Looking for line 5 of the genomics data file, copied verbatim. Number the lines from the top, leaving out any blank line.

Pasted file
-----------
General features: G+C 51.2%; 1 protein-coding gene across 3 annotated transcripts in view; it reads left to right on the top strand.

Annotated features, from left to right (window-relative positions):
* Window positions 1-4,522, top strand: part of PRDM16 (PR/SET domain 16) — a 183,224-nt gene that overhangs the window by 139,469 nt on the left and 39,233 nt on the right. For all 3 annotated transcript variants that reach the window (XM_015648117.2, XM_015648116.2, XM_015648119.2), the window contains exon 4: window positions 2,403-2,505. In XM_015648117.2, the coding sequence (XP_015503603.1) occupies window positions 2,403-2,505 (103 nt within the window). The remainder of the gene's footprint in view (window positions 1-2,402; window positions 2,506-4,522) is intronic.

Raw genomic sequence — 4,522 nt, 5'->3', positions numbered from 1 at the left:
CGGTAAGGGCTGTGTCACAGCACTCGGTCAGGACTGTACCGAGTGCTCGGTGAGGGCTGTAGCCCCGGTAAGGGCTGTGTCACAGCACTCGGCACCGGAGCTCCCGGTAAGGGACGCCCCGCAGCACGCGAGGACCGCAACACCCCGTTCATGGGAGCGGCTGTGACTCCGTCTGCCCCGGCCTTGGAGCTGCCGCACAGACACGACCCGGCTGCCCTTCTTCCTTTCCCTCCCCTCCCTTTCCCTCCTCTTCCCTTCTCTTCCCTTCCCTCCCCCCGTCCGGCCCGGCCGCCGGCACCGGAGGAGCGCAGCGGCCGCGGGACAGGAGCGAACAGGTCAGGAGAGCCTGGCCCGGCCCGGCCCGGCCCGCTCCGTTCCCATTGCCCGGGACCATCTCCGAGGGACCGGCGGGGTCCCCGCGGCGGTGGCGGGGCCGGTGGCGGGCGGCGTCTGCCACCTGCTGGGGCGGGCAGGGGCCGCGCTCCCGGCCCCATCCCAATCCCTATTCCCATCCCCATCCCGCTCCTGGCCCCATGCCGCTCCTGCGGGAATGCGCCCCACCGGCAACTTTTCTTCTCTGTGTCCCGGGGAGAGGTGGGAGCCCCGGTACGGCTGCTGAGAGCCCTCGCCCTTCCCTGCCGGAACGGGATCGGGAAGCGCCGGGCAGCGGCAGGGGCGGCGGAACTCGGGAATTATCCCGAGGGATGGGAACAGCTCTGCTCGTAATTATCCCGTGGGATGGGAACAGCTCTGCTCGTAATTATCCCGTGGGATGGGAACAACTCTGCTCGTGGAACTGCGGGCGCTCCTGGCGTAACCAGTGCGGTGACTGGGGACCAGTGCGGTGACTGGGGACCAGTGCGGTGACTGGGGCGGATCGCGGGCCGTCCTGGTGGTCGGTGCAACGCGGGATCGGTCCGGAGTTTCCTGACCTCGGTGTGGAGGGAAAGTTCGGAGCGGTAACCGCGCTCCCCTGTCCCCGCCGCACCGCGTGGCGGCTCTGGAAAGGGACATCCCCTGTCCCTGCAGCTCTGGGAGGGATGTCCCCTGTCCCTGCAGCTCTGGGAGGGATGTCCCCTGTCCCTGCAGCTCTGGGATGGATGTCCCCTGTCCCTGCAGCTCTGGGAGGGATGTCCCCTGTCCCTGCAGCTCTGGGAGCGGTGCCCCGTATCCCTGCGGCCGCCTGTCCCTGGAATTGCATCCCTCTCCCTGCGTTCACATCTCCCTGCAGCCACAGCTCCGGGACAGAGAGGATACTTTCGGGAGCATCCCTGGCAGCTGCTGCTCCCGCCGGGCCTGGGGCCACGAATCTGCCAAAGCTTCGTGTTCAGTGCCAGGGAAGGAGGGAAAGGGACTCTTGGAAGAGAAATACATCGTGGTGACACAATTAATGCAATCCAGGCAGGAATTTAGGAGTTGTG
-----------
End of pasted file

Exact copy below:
CGGTAAGGGCTGTGTCACAGCACTCGGTCAGGACTGTACCGAGTGCTCGGTGAGGGCTGTAGCCCCGGTAAGGGCTGTGTCACAGCACTCGGCACCGGAGCTCCCGGTAAGGGACGCCCCGCAGCACGCGAGGACCGCAACACCCCGTTCATGGGAGCGGCTGTGACTCCGTCTGCCCCGGCCTTGGAGCTGCCGCACAGACACGACCCGGCTGCCCTTCTTCCTTTCCCTCCCCTCCCTTTCCCTCCTCTTCCCTTCTCTTCCCTTCCCTCCCCCCGTCCGGCCCGGCCGCCGGCACCGGAGGAGCGCAGCGGCCGCGGGACAGGAGCGAACAGGTCAGGAGAGCCTGGCCCGGCCCGGCCCGGCCCGCTCCGTTCCCATTGCCCGGGACCATCTCCGAGGGACCGGCGGGGTCCCCGCGGCGGTGGCGGGGCCGGTGGCGGGCGGCGTCTGCCACCTGCTGGGGCGGGCAGGGGCCGCGCTCCCGGCCCCATCCCAATCCCTATTCCCATCCCCATCCCGCTCCTGGCCCCATGCCGCTCCTGCGGGAATGCGCCCCACCGGCAACTTTTCTTCTCTGTGTCCCGGGGAGAGGTGGGAGCCCCGGTACGGCTGCTGAGAGCCCTCGCCCTTCCCTGCCGGAACGGGATCGGGAAGCGCCGGGCAGCGGCAGGGGCGGCGGAACTCGGGAATTATCCCGAGGGATGGGAACAGCTCTGCTCGTAATTATCCCGTGGGATGGGAACAGCTCTGCTCGTAATTATCCCGTGGGATGGGAACAACTCTGCTCGTGGAACTGCGGGCGCTCCTGGCGTAACCAGTGCGGTGACTGGGGACCAGTGCGGTGACTGGGGACCAGTGCGGTGACTGGGGCGGATCGCGGGCCGTCCTGGTGGTCGGTGCAACGCGGGATCGGTCCGGAGTTTCCTGACCTCGGTGTGGAGGGAAAGTTCGGAGCGGTAACCGCGCTCCCCTGTCCCCGCCGCACCGCGTGGCGGCTCTGGAAAGGGACATCCCCTGTCCCTGCAGCTCTGGGAGGGATGTCCCCTGTCCCTGCAGCTCTGGGAGGGATGTCCCCTGTCCCTGCAGCTCTGGGATGGATGTCCCCTGTCCCTGCAGCTCTGGGAGGGATGTCCCCTGTCCCTGCAGCTCTGGGAGCGGTGCCCCGTATCCCTGCGGCCGCCTGTCCCTGGAATTGCATCCCTCTCCCTGCGTTCACATCTCCCTGCAGCCACAGCTCCGGGACAGAGAGGATACTTTCGGGAGCATCCCTGGCAGCTGCTGCTCCCGCCGGGCCTGGGGCCACGAATCTGCCAAAGCTTCGTGTTCAGTGCCAGGGAAGGAGGGAAAGGGACTCTTGGAAGAGAAATACATCGTGGTGACACAATTAATGCAATCCAGGCAGGAATTTAGGAGTTGTG